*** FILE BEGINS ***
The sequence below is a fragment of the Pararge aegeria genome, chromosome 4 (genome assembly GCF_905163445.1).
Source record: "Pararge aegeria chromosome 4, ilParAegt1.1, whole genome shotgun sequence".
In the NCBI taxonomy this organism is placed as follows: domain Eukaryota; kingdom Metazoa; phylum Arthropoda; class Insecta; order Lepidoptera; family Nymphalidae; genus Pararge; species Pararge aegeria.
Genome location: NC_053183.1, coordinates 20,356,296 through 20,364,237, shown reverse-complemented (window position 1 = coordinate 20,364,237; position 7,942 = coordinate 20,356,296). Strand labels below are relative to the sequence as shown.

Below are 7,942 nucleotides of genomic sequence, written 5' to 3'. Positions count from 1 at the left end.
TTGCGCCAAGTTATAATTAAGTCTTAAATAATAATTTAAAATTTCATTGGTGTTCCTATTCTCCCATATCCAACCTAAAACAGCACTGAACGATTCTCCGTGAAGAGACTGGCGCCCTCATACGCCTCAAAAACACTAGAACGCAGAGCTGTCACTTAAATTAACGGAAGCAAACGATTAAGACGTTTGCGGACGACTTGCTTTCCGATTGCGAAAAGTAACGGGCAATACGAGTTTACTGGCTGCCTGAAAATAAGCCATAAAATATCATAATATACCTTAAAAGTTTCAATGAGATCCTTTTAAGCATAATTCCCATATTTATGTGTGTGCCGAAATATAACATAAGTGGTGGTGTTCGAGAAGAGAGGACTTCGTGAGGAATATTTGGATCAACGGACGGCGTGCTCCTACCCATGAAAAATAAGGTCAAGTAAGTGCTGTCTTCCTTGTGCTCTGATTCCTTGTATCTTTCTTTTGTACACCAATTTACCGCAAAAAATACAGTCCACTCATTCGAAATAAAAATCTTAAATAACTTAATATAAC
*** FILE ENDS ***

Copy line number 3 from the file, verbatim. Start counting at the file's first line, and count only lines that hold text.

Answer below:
In the NCBI taxonomy this organism is placed as follows: domain Eukaryota; kingdom Metazoa; phylum Arthropoda; class Insecta; order Lepidoptera; family Nymphalidae; genus Pararge; species Pararge aegeria.